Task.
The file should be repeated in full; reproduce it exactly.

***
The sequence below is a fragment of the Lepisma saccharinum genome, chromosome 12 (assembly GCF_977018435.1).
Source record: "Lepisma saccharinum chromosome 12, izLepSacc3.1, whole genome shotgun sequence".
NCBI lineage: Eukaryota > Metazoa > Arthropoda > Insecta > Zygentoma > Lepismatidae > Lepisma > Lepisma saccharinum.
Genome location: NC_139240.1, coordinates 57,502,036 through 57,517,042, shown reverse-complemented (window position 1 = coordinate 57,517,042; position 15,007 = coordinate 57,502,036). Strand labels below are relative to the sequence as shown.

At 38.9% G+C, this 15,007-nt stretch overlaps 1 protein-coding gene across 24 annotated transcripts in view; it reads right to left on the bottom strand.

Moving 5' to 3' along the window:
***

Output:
The sequence below is a fragment of the Lepisma saccharinum genome, chromosome 12 (assembly GCF_977018435.1).
Source record: "Lepisma saccharinum chromosome 12, izLepSacc3.1, whole genome shotgun sequence".
NCBI lineage: Eukaryota > Metazoa > Arthropoda > Insecta > Zygentoma > Lepismatidae > Lepisma > Lepisma saccharinum.
Genome location: NC_139240.1, coordinates 57,502,036 through 57,517,042, shown reverse-complemented (window position 1 = coordinate 57,517,042; position 15,007 = coordinate 57,502,036). Strand labels below are relative to the sequence as shown.

At 38.9% G+C, this 15,007-nt stretch overlaps 1 protein-coding gene across 24 annotated transcripts in view; it reads right to left on the bottom strand.

Moving 5' to 3' along the window: